This exception applies to status indicators and operable parts for ICT functions located in spaces that are frequented only by service personnel for maintenance, repair, or occasional equipment monitoring. (Similar to the “Back Office Exception” allowed under the original 508 Standards, but scope is more limited.) For federal government ICT, this exception can only be claimed by federal agencies and components.

Decision Questions

If the answer to all questions is “yes”, this exception applies.

  1. Does the ICT have status indicators or operable parts (i.e., physical controls)?
  2. Is the ICT located in spaces that are frequented only by service personnel for maintenance, repair, or occasional monitoring of equipment (i.e., on a rack mounted in a wiring closet)?

E202.6 Undue Burden or Fundamental Alteration Exception

Conformance to the Revised 508 Standards is required only when it does not impose an undue burden, or result in a fundamental alteration in the nature of the ICT. This exception is available only to federal agencies and components.

  • E202.6.1 Basis for a Determination of Undue Burden - Consider the extent to which conformance would impose significant difficulty or expense, including availability of resources.
  • E202.6.2 Required Documentation - Document in writing an explanation of why and to what extent it’s an undue burden on the agency, or would result in a fundamental alteration in the nature of the ICT.
  • E202.6.3 Alternative Means - Provide individuals with disabilities access to, and use of, information and data by an alternative means that meet identified needs.

Evaluating Undue Burden

Use this exception only in rare circumstances, where the cost to make ICT fully conform with the Standards would consume a significant amount of available program resources, or when conformance would present substantial difficulty.

When acquiring, developing or customizing ICT, evaluate for applicability of this exception:

  • Off-the-shelf (COTS/GOTS) ICT products, services or upgrades - After performing market research to understand the applicability of the Standards and alternatives available.
  • Custom designed ICT - After the business needs for the new functionality and features are defined.

The undue burden exception applies only to the specific features or functions of the ICT that cannot be made to conform to the Revised 508 Standards without imposing an undue burden on the agency or component.

  • To claim this exception for the entire ICT item, you must determine that ALL features and functions of the ICT product or service cannot conform to the Revised 508 Standards without imposing an undue burden (significant difficulty or expense).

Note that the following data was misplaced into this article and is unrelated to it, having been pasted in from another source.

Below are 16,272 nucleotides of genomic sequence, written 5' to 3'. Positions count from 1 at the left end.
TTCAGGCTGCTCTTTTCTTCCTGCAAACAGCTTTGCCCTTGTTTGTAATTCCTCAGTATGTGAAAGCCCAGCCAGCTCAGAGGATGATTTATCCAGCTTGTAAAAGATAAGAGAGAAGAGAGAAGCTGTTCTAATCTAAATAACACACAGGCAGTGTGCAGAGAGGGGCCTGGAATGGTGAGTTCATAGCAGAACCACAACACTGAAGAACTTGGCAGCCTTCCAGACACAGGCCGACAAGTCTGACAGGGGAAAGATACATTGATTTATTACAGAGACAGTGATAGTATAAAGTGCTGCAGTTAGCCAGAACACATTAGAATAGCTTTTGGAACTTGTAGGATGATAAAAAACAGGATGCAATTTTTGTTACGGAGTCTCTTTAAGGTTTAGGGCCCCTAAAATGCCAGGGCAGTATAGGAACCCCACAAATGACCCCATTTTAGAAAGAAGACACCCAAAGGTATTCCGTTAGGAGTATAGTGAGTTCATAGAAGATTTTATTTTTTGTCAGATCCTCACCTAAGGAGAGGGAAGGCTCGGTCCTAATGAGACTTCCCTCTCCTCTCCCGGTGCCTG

• If only SOME features and functions of the ICT product or service would impose an undue burden (significant difficulty or expense), you can only claim the exception for those features and functions. You must support compliance for the remaining items.

The federal agency or component that owns (or will own) the ICT product or service must:

  • Decide that conformance to the Standards would impose an undue burden;
  • Assess costs relative to resources if claiming the exception based on expense; and
  • Assess the difficulties in achieving conformance to claim the exception based on difficulty.

Contact the US Access Board for guidance on how to evaluate the applicability of an exception for undue burden. You may also want to consult with legal staff who are familiar with case law involving Undue Burden claims under Section 508 or related civil rights laws. For federal government ICT, this exception can only be claimed by federal agencies and components.

Decision Questions

If the answer to all questions is “yes”, your ICT may warrant this exception.

  1. Have you determined that conformance for some or all features and functions of the ICT item would result in an undue burden on your agency or component?
  2. Have you quantified the resources available to the program or component for which the ICT is to be procured, developed, maintained, or used?
  3. Has the responsible agency official documented in writing how the difficulty or expense is significant, relative to the resources available? For example: